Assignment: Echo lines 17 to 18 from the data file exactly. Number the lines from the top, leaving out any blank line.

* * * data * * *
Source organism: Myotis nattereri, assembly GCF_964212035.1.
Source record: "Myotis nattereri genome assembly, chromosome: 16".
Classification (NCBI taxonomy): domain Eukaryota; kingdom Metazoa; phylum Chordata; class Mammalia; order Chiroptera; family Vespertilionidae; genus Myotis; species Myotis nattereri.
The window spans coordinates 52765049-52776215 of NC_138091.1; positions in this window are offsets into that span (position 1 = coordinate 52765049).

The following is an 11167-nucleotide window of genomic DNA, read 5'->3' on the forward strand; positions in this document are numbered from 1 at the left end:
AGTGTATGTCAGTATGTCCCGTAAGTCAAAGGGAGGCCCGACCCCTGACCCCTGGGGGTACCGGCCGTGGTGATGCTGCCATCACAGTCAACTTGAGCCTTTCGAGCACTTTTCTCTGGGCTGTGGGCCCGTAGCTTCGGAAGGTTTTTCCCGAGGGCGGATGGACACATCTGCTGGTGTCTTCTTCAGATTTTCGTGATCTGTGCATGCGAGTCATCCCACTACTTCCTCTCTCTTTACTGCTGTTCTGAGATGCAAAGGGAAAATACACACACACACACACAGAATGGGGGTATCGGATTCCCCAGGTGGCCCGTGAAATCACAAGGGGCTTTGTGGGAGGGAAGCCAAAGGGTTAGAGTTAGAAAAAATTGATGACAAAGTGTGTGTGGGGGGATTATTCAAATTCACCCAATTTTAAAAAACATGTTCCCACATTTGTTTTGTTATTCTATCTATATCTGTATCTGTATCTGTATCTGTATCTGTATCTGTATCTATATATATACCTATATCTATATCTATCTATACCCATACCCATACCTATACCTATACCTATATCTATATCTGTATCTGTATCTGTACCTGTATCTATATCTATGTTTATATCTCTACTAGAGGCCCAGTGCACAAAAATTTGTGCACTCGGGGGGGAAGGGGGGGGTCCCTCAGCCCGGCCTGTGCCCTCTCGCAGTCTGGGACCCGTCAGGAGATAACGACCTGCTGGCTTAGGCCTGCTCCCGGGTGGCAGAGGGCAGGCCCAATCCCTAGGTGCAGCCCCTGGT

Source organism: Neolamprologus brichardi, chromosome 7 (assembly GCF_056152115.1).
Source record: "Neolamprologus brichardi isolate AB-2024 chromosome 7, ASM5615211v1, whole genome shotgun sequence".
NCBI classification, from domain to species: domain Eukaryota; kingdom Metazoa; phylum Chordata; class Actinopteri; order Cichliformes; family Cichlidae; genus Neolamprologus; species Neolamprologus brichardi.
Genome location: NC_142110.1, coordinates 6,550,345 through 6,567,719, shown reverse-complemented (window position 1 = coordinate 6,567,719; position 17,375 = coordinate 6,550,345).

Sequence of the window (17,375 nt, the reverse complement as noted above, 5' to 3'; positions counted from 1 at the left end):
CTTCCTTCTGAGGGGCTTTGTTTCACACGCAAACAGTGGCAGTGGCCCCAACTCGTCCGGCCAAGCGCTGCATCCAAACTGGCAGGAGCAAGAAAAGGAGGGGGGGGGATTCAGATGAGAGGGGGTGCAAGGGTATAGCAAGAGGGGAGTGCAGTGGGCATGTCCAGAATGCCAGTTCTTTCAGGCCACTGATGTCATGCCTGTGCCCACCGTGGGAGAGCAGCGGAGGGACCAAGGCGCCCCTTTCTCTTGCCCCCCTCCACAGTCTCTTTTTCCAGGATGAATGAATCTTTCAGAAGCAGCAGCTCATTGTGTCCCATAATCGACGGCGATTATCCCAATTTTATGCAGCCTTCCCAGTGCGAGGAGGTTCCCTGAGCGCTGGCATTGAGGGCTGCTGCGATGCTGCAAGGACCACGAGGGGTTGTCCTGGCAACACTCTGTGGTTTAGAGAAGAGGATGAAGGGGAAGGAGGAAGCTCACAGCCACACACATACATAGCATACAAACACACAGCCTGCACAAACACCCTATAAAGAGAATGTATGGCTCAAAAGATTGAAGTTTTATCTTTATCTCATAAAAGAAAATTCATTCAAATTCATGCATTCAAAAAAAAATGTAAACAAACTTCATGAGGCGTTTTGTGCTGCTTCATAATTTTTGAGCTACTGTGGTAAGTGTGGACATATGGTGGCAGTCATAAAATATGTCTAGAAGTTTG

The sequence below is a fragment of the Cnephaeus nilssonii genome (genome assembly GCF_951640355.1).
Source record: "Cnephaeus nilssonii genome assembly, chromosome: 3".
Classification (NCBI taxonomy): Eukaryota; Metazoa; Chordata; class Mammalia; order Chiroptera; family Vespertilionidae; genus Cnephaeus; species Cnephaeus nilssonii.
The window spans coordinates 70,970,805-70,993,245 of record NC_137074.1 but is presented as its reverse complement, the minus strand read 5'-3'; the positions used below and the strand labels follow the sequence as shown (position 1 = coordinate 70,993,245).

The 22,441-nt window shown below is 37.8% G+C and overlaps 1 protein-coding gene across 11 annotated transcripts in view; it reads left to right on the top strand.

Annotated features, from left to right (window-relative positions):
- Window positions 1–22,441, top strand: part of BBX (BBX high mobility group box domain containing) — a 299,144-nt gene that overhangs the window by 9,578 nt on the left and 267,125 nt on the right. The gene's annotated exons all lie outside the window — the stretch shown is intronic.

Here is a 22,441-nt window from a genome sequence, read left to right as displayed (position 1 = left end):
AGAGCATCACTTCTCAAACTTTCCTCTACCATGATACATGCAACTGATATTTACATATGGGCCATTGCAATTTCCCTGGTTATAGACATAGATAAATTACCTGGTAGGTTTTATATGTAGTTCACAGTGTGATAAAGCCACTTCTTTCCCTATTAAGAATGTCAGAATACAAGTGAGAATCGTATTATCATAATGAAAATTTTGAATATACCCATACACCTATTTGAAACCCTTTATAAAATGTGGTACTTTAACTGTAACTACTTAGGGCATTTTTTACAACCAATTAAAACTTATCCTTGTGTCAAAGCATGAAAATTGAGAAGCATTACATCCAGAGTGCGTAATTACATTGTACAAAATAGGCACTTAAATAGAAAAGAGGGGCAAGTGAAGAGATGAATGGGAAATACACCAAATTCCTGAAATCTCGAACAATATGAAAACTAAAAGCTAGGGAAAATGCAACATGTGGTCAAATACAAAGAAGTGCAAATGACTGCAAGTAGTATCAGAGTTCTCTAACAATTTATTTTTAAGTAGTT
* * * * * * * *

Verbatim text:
The 22,441-nt window shown below is 37.8% G+C and overlaps 1 protein-coding gene across 11 annotated transcripts in view; it reads left to right on the top strand.

Annotated features, from left to right (window-relative positions):